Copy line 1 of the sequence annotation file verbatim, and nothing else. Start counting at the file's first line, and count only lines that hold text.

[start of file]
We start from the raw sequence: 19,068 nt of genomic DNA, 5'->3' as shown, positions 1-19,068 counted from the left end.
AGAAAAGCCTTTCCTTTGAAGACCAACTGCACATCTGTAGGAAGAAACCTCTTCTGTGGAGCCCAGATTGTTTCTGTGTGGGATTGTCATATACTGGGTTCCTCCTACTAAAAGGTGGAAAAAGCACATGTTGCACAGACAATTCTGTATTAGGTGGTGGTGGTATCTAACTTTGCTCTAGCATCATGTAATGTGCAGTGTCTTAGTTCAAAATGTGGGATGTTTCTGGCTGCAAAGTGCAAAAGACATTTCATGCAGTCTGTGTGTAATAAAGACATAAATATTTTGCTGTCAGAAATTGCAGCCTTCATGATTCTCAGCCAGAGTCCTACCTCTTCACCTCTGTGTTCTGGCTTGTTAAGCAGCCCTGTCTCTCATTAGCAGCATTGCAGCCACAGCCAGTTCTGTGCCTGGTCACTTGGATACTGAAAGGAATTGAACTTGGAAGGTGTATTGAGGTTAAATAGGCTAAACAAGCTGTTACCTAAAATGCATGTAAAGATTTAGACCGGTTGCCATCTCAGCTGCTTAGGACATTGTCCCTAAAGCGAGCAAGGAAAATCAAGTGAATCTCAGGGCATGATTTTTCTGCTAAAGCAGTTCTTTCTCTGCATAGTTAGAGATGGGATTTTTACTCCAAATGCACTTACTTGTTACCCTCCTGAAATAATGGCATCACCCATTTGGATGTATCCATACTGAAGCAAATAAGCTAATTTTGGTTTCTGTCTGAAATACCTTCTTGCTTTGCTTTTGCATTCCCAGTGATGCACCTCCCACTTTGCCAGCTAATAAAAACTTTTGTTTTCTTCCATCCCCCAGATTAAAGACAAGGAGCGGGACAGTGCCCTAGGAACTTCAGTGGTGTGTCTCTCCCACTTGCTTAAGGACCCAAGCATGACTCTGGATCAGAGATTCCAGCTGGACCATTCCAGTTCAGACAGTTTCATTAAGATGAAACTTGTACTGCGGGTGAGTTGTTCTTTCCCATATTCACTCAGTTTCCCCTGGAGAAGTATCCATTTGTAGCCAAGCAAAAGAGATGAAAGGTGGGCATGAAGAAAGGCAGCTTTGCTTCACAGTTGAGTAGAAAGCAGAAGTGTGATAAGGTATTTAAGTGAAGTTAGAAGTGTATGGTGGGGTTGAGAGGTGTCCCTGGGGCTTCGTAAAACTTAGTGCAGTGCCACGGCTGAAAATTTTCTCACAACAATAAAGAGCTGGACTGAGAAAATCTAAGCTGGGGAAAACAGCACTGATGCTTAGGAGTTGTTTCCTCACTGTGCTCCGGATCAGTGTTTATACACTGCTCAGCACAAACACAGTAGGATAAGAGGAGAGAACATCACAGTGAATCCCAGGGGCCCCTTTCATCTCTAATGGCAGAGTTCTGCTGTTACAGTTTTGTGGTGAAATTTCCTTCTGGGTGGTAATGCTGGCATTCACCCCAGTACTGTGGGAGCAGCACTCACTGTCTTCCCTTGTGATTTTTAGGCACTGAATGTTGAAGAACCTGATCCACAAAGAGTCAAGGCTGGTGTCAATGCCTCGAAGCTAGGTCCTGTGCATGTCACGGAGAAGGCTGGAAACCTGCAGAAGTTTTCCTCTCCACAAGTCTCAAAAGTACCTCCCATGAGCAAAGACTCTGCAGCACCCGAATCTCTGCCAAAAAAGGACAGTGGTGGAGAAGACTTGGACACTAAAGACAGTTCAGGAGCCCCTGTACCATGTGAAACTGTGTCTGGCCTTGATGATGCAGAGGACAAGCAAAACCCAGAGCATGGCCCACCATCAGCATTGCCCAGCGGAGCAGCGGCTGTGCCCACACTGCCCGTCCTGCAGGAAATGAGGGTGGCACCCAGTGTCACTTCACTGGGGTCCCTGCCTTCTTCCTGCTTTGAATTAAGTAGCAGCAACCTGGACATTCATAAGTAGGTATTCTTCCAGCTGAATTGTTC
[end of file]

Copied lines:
We start from the raw sequence: 19,068 nt of genomic DNA, 5'->3' as shown, positions 1-19,068 counted from the left end.